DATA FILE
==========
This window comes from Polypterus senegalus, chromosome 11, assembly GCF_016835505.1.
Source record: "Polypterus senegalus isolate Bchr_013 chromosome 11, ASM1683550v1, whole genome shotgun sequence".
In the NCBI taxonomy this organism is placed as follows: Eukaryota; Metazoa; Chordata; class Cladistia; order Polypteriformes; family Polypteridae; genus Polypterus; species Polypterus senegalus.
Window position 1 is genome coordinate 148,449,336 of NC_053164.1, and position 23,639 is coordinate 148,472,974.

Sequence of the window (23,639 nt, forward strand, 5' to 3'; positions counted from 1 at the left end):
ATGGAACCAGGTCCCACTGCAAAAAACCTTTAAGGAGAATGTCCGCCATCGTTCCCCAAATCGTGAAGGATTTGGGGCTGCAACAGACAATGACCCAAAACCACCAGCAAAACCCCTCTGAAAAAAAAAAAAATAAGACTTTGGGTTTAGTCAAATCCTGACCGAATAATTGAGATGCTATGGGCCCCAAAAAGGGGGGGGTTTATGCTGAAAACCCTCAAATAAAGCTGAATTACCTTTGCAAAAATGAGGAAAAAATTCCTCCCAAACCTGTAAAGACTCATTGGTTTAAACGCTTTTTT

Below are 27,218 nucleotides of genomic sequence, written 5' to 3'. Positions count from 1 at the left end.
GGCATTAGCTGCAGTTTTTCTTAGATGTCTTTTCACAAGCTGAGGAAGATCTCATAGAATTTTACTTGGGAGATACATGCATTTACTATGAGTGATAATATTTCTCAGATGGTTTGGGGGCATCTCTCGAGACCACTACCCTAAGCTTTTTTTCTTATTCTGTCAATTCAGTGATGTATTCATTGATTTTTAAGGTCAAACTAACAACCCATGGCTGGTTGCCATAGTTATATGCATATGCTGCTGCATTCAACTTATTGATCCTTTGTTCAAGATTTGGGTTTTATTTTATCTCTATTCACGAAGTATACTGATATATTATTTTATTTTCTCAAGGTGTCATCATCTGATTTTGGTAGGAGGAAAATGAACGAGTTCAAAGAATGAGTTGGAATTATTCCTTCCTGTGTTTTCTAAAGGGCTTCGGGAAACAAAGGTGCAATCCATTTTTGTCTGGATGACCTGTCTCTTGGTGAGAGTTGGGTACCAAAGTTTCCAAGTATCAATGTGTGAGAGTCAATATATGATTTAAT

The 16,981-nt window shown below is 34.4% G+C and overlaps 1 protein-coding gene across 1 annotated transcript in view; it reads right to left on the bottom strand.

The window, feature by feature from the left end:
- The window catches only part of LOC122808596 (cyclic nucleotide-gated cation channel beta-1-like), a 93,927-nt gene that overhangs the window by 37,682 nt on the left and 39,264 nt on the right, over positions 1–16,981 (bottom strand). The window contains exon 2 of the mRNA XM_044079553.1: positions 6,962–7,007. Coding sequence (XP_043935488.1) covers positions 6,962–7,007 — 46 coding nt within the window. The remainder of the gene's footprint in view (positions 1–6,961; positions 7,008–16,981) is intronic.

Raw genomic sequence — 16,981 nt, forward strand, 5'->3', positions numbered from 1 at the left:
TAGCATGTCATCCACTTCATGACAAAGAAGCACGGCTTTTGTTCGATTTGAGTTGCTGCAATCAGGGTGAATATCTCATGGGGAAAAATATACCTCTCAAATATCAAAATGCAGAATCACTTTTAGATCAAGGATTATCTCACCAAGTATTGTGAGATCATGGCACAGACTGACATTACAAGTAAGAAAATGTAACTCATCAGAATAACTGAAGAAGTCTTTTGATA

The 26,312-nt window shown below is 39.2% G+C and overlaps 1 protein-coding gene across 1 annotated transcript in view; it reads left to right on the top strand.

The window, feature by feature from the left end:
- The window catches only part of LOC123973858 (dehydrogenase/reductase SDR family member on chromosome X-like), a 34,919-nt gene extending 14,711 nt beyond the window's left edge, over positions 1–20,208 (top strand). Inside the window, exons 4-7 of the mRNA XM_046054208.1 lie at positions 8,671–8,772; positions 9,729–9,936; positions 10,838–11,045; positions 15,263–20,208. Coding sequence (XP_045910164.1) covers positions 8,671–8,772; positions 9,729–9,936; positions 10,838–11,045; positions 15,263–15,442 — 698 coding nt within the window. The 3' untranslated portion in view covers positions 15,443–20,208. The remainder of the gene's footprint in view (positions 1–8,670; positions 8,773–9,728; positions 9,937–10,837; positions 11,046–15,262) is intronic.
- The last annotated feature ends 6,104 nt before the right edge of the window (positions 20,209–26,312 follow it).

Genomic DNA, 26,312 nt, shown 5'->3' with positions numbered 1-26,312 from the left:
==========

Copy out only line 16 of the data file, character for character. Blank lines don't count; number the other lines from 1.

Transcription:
- The window catches only part of LOC123973858 (dehydrogenase/reductase SDR family member on chromosome X-like), a 34,919-nt gene extending 14,711 nt beyond the window's left edge, over positions 1–20,208 (top strand). Inside the window, exons 4-7 of the mRNA XM_046054208.1 lie at positions 8,671–8,772; positions 9,729–9,936; positions 10,838–11,045; positions 15,263–20,208. Coding sequence (XP_045910164.1) covers positions 8,671–8,772; positions 9,729–9,936; positions 10,838–11,045; positions 15,263–15,442 — 698 coding nt within the window. The 3' untranslated portion in view covers positions 15,443–20,208. The remainder of the gene's footprint in view (positions 1–8,670; positions 8,773–9,728; positions 9,937–10,837; positions 11,046–15,262) is intronic.